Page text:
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Dana McDermott, Ph.D. (2002)
School for New Learning, DePaul University

This is taken from a draft of a publication in preparation by D. McDermott entitled "Parenting education from k-12: Theoretical and empirical background and support." Portions of this material were prepared with support from New York State toward implementation of the parenting education requirement for high school graduation. It will be useful for many projects that call for theoretical framework and resources. This document may be duplicated for educational or advocacy purposes with acknowledgement of authorship.

References are listed at www.preparetomorrowsparents.org/references.html

Part One: What is involved in parenting?

Many of us in our early training as educators learned of the classical theories of parent-child relations. While we now know of the increasing complexity of child and parent development we do acknowledge the following: Freud (1936) saw parents as mainly responsible for a child’s developmental outcome and this impacted many early parenting programs. Erikson’s theory of psychosocial development (1963) placed more emphasis on the inner biological and additional societal factors impacting children’s growth and development than on the primacy of parental influences at all stages over the life span.

The behavioral genetics theory of Gesell, described by Thelen & Adolph (1992) suggested that a parent’s central role was to support the unfolding of a child’s inherited pre-dispositions and provide an environment matched to the child’s maturational readiness. Today, behavioral geneticists also look to the impact of the environment to account for child outcomes. The research of Sutherland (1983) demonstrated that parents in America today might be seen as neglectful by others if they support Gesell’s theory on the natural unfolding of development. She found many parents were in transitional states regarding how they viewed children’s needs and their role. Many of the Mexican American mothers she studied were transitioning between the Gesell model and adapting to an American culture with parents having more of a role in a child’s development.

Piaget and Inhelder’s (1969) research on children’s different stages of cognitive development continue to inform theories of how parents might or should relate to children to maximize development based on understanding how they are capable of thinking and reasoning at different ages. We learn from Vygotsky’s work (1978) that social interactions between active, thinking children and their caregivers are key for a child’s development. His zone of proximal development has to do with adults facilitating a child’s more mature behavior by being with them as they are challenged by more advanced tasks. It has been defined as the distance between what the child can accomplish alone (the level of actual development) and what the child can do when helped (the level of potential development). The image is the scaffold. A parent erects a structure (parent support and guidance) around a child’s behavior. As children gain more skills, the parents can dismantle the scaffold.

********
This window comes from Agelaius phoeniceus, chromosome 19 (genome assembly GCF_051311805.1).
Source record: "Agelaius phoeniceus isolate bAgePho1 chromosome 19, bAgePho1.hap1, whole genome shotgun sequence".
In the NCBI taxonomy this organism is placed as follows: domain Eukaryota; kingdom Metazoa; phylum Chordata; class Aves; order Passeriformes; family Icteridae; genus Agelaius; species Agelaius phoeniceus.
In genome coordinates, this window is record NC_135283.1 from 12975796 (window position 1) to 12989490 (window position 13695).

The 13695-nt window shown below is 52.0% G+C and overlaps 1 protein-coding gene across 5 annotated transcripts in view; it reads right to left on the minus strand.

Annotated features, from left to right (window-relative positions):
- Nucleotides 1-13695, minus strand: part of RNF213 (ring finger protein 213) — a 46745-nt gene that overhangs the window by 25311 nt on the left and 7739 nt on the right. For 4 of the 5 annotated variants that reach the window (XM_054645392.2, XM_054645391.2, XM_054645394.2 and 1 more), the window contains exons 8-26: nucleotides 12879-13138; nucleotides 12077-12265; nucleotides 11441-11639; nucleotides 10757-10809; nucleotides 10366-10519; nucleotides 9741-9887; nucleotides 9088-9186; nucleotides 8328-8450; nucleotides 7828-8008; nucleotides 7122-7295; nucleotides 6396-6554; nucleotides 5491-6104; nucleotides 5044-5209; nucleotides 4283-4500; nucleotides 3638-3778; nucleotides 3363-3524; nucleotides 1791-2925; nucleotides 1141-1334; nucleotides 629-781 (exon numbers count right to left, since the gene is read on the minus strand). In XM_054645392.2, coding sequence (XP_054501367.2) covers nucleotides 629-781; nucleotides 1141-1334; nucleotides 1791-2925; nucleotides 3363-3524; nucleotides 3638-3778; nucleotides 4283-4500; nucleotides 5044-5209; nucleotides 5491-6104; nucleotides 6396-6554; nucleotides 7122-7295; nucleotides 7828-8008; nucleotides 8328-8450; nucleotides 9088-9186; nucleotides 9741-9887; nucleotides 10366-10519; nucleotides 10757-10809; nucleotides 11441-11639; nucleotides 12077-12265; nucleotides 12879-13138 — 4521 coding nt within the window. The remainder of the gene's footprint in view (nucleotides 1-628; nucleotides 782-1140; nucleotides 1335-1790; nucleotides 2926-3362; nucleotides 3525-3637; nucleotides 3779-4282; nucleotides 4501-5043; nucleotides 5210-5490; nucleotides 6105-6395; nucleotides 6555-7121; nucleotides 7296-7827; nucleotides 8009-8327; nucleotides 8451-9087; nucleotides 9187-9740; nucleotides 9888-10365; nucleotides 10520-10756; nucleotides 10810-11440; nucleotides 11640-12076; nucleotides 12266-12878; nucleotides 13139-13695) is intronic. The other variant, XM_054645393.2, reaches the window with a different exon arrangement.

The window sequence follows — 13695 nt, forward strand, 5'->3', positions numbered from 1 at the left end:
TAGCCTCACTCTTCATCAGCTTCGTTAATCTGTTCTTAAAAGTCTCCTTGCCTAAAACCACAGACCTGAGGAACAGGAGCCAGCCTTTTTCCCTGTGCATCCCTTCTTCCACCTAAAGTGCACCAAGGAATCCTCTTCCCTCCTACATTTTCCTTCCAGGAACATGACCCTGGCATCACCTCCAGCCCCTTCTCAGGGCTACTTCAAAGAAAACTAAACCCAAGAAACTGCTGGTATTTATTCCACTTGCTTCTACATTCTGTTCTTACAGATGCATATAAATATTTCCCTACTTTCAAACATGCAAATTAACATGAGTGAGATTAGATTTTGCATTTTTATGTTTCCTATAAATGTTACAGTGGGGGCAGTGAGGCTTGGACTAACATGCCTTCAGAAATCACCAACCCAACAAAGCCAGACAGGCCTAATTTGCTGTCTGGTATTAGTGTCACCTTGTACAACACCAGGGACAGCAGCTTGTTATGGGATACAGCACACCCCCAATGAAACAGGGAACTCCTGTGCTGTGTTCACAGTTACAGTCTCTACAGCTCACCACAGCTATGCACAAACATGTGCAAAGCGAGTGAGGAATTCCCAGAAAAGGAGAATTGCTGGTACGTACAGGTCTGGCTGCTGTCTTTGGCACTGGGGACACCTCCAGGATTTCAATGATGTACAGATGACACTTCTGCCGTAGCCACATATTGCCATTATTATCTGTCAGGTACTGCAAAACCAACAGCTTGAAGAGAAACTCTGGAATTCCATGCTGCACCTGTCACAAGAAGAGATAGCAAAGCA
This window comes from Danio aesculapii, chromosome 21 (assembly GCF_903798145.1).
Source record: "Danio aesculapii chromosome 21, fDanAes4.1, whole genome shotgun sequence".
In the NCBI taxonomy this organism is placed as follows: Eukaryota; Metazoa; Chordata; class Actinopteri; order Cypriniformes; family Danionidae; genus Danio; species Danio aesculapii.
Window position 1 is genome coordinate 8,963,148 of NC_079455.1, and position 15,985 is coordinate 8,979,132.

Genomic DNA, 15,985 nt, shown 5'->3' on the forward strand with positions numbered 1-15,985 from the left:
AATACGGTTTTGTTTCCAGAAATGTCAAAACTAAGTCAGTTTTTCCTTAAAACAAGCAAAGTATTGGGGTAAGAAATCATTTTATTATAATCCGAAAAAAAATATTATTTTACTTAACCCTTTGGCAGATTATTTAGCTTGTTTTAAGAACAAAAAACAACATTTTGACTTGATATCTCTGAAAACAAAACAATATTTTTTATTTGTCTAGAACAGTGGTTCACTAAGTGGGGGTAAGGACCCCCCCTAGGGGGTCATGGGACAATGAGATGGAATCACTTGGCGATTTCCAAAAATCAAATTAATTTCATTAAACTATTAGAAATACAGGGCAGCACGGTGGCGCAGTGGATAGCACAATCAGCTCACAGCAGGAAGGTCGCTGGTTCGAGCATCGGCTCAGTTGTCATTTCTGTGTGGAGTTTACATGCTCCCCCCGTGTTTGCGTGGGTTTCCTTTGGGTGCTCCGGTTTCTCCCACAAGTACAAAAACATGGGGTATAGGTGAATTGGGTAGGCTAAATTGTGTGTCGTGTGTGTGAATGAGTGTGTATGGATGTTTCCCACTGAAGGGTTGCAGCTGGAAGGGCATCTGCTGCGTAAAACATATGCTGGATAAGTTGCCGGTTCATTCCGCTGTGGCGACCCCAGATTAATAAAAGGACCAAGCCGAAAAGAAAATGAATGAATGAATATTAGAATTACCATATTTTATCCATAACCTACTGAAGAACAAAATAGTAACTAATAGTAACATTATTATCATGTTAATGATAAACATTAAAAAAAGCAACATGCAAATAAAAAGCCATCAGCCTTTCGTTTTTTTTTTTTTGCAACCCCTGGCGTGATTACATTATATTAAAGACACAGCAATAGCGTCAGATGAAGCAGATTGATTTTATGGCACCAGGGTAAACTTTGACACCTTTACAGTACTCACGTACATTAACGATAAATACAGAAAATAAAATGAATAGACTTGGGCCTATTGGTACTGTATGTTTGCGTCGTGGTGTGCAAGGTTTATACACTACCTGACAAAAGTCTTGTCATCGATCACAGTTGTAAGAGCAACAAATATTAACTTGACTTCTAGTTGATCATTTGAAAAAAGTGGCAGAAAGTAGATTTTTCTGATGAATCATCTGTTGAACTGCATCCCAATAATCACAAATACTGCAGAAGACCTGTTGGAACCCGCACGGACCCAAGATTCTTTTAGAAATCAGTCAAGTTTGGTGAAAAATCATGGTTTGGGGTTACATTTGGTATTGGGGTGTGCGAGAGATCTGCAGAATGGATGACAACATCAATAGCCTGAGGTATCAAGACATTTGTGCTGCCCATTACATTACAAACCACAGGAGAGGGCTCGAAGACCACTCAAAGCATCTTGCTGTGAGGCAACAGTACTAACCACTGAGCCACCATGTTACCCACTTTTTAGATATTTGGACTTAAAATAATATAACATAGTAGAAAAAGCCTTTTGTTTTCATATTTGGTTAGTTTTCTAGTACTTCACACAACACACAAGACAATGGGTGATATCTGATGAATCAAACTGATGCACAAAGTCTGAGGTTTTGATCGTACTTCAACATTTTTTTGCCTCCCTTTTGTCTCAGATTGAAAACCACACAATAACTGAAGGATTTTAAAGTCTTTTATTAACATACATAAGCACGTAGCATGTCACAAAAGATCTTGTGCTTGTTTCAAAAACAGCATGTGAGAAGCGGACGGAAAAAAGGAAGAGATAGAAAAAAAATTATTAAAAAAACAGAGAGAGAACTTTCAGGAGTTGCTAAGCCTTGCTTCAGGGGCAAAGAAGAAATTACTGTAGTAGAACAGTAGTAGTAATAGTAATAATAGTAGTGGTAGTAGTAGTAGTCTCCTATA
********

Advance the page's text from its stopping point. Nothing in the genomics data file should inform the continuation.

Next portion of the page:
R. Q. Bell (1968) expands our understanding of these interaction processes and builds on Kurt Lewin’s (1935) transactional theory, which is that behavior is a function of the person and the environment. His “child effects approach” suggested parents and children regulate each other’s behavior. This was in contrast to Freud’s parent effects approach. Parents have a certain level of tolerance regarding their children’s behavior, which could either call forth some structure or be within their tolerance level. Child- effects theories differ from trait theories that have informed so many parent programs.

Trait theories focus on a parent’s personality or style rather than on a parent’s ability to adjust to different children of different ages, genders, temperaments and times. Most popular are Schaefer (1959) who discussed the now familiar parenting continua of warmth and control. Baumrind (1989; 1996) described three parenting styles as authoritarian, permissive or authoritative, some of which included warmth and control. While these approaches may help us understand more about parents, there is a belief that styles might vary with different children and at different times. Holden & Miller (1999) describe the trait approach as the oldest and most prominent approach to the study of parents, but add “the trait approach is intended to reflect not one interaction but the ‘season’s average’” (p. 225). A hazard with the trait approach is that it can lead to erroneous conclusions of similarity –across time, children and situations. Even Baumrind (1989) notes that a similar parental style may not be as effective at a different stage in a child’s life or with a different child. (p. 189).